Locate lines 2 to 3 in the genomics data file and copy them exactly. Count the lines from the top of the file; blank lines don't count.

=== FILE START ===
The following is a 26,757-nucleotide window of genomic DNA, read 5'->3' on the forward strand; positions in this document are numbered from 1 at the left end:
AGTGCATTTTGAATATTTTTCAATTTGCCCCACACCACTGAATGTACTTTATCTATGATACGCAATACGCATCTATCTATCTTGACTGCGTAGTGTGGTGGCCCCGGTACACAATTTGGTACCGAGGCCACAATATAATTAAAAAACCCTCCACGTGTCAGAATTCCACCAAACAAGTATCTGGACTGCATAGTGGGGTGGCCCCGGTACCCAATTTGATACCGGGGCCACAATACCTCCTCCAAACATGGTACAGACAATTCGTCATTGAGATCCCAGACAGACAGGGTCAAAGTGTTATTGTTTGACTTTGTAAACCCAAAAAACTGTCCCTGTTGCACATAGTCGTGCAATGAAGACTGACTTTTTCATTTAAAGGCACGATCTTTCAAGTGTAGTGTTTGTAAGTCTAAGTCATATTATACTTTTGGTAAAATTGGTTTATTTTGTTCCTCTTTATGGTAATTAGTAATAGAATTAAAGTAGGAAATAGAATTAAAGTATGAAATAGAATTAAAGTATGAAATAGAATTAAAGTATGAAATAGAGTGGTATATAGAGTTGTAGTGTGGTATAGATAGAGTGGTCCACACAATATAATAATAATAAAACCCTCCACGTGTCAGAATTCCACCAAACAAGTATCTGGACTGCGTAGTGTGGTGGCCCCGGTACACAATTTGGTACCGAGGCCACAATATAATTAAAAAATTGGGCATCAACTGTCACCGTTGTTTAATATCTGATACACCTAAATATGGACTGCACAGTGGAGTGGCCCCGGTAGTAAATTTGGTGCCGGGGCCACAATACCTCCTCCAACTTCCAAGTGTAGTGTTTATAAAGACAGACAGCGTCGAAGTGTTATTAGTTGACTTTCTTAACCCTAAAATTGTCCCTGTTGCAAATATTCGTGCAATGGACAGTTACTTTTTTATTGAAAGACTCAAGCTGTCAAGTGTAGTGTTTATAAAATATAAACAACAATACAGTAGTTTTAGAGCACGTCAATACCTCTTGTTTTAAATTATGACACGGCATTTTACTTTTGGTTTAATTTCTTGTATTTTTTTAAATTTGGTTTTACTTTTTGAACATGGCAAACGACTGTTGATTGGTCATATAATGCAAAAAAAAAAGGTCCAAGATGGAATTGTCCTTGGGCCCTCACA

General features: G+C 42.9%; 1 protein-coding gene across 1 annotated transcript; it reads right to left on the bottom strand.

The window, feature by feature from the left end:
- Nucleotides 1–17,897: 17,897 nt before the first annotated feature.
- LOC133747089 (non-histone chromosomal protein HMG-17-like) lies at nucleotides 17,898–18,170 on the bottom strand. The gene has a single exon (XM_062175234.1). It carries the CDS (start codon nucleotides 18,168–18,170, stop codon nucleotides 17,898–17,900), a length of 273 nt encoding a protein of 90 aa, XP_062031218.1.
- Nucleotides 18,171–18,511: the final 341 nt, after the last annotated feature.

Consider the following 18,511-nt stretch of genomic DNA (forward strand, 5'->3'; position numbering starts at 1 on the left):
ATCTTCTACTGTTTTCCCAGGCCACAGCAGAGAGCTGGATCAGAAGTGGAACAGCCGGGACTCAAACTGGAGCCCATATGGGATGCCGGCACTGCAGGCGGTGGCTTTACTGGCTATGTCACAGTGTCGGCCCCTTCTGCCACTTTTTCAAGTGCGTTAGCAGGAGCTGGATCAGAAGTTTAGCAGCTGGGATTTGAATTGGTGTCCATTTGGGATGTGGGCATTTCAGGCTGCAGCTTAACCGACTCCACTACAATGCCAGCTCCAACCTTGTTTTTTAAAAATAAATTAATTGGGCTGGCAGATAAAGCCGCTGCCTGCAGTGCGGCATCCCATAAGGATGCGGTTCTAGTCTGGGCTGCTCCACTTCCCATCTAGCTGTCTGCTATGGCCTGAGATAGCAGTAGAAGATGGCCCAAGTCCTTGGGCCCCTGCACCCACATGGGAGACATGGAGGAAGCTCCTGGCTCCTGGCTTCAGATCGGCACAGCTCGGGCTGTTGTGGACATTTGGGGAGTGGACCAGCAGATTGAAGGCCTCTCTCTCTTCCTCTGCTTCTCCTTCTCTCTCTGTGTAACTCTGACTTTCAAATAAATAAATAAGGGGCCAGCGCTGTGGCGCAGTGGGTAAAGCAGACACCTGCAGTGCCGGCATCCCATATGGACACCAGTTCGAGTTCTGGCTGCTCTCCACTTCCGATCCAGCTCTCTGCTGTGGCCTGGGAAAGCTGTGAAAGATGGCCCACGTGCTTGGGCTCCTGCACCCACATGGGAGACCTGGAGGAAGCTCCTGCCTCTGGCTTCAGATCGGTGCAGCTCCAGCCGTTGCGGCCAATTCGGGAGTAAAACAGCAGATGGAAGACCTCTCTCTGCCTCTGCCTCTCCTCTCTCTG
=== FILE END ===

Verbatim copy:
AGTGCATTTTGAATATTTTTCAATTTGCCCCACACCACTGAATGTACTTTATCTATGATACGCAATACGCATCTATCTATCTTGACTGCGTAGTGTGGTGGCCCCGGTACACAATTTGGTACCGAGGCCACAATATAATTAAAAAACCCTCCACGTGTCAGAATTCCACCAAACAAGTATCTGGACTGCATAGTGGGGTGGCCCCGGTACCCAATTTGATACCGGGGCCACAATACCTCCTCCAAACATGGTACAGACAATTCGTCATTGAGATCCCAGACAGACAGGGTCAAAGTGTTATTGTTTGACTTTGTAAACCCAAAAAACTGTCCCTGTTGCACATAGTCGTGCAATGAAGACTGACTTTTTCATTTAAAGGCACGATCTTTCAAGTGTAGTGTTTGTAAGTCTAAGTCATATTATACTTTTGGTAAAATTGGTTTATTTTGTTCCTCTTTATGGTAATTAGTAATAGAATTAAAGTAGGAAATAGAATTAAAGTATGAAATAGAATTAAAGTATGAAATAGAATTAAAGTATGAAATAGAGTGGTATATAGAGTTGTAGTGTGGTATAGATAGAGTGGTCCACACAATATAATAATAATAAAACCCTCCACGTGTCAGAATTCCACCAAACAAGTATCTGGACTGCGTAGTGTGGTGGCCCCGGTACACAATTTGGTACCGAGGCCACAATATAATTAAAAAATTGGGCATCAACTGTCACCGTTGTTTAATATCTGATACACCTAAATATGGACTGCACAGTGGAGTGGCCCCGGTAGTAAATTTGGTGCCGGGGCCACAATACCTCCTCCAACTTCCAAGTGTAGTGTTTATAAAGACAGACAGCGTCGAAGTGTTATTAGTTGACTTTCTTAACCCTAAAATTGTCCCTGTTGCAAATATTCGTGCAATGGACAGTTACTTTTTTATTGAAAGACTCAAGCTGTCAAGTGTAGTGTTTATAAAATATAAACAACAATACAGTAGTTTTAGAGCACGTCAATACCTCTTGTTTTAAATTATGACACGGCATTTTACTTTTGGTTTAATTTCTTGTATTTTTTTAAATTTGGTTTTACTTTTTGAACATGGCAAACGACTGTTGATTGGTCATATAATGCAAAAAAAAAAGGTCCAAGATGGAATTGTCCTTGGGCCCTCACA

General features: G+C 42.9%; 1 protein-coding gene across 1 annotated transcript; it reads right to left on the bottom strand.